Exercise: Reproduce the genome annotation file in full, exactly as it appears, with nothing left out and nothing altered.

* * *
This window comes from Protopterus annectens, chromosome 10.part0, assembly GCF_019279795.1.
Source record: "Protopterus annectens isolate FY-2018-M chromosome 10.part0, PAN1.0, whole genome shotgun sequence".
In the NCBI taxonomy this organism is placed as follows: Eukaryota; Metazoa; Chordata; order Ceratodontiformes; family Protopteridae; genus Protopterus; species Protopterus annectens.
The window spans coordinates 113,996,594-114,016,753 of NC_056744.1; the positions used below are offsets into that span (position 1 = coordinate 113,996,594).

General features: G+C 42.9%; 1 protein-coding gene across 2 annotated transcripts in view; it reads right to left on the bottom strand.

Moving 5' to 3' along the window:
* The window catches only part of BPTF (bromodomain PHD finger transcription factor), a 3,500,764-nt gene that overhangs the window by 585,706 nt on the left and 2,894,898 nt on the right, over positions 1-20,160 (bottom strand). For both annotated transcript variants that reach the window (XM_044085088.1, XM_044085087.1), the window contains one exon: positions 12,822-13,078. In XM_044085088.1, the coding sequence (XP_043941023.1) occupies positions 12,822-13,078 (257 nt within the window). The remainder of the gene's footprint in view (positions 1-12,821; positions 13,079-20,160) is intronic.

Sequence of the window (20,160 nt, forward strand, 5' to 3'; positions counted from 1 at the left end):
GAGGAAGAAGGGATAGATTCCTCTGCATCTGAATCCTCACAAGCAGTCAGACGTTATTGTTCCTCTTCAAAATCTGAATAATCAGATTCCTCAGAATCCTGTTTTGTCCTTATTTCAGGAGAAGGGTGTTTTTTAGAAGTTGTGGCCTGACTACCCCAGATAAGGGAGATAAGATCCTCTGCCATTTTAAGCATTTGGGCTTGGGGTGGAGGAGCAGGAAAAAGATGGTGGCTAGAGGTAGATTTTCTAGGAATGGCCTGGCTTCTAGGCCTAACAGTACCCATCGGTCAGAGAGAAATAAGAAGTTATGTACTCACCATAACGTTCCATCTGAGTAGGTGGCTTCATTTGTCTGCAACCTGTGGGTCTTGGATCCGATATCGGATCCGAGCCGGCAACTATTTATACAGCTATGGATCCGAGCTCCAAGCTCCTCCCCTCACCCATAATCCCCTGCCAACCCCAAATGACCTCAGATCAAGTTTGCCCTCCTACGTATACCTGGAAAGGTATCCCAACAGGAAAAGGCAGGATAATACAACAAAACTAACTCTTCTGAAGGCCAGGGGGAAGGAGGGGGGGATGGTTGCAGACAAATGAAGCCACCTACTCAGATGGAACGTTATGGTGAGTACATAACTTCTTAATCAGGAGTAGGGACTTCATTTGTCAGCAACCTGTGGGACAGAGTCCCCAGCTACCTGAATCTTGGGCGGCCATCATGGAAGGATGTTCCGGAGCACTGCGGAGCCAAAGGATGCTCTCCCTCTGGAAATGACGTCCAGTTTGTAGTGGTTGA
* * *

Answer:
This window comes from Protopterus annectens, chromosome 10.part0, assembly GCF_019279795.1.
Source record: "Protopterus annectens isolate FY-2018-M chromosome 10.part0, PAN1.0, whole genome shotgun sequence".
In the NCBI taxonomy this organism is placed as follows: Eukaryota; Metazoa; Chordata; order Ceratodontiformes; family Protopteridae; genus Protopterus; species Protopterus annectens.
The window spans coordinates 113,996,594-114,016,753 of NC_056744.1; the positions used below are offsets into that span (position 1 = coordinate 113,996,594).

General features: G+C 42.9%; 1 protein-coding gene across 2 annotated transcripts in view; it reads right to left on the bottom strand.

Moving 5' to 3' along the window:
* The window catches only part of BPTF (bromodomain PHD finger transcription factor), a 3,500,764-nt gene that overhangs the window by 585,706 nt on the left and 2,894,898 nt on the right, over positions 1-20,160 (bottom strand). For both annotated transcript variants that reach the window (XM_044085088.1, XM_044085087.1), the window contains one exon: positions 12,822-13,078. In XM_044085088.1, the coding sequence (XP_043941023.1) occupies positions 12,822-13,078 (257 nt within the window). The remainder of the gene's footprint in view (positions 1-12,821; positions 13,079-20,160) is intronic.

Sequence of the window (20,160 nt, forward strand, 5' to 3'; positions counted from 1 at the left end):
GAGGAAGAAGGGATAGATTCCTCTGCATCTGAATCCTCACAAGCAGTCAGACGTTATTGTTCCTCTTCAAAATCTGAATAATCAGATTCCTCAGAATCCTGTTTTGTCCTTATTTCAGGAGAAGGGTGTTTTTTAGAAGTTGTGGCCTGACTACCCCAGATAAGGGAGATAAGATCCTCTGCCATTTTAAGCATTTGGGCTTGGGGTGGAGGAGCAGGAAAAAGATGGTGGCTAGAGGTAGATTTTCTAGGAATGGCCTGGCTTCTAGGCCTAACAGTACCCATCGGTCAGAGAGAAATAAGAAGTTATGTACTCACCATAACGTTCCATCTGAGTAGGTGGCTTCATTTGTCTGCAACCTGTGGGTCTTGGATCCGATATCGGATCCGAGCCGGCAACTATTTATACAGCTATGGATCCGAGCTCCAAGCTCCTCCCCTCACCCATAATCCCCTGCCAACCCCAAATGACCTCAGATCAAGTTTGCCCTCCTACGTATACCTGGAAAGGTATCCCAACAGGAAAAGGCAGGATAATACAACAAAACTAACTCTTCTGAAGGCCAGGGGGAAGGAGGGGGGGATGGTTGCAGACAAATGAAGCCACCTACTCAGATGGAACGTTATGGTGAGTACATAACTTCTTAATCAGGAGTAGGGACTTCATTTGTCAGCAACCTGTGGGACAGAGTCCCCAGCTACCTGAATCTTGGGCGGCCATCATGGAAGGATGTTCCGGAGCACTGCGGAGCCAAAGGATGCTCTCCCTCTGGAAATGACGTCCAGTTTGTAGTGGTTGA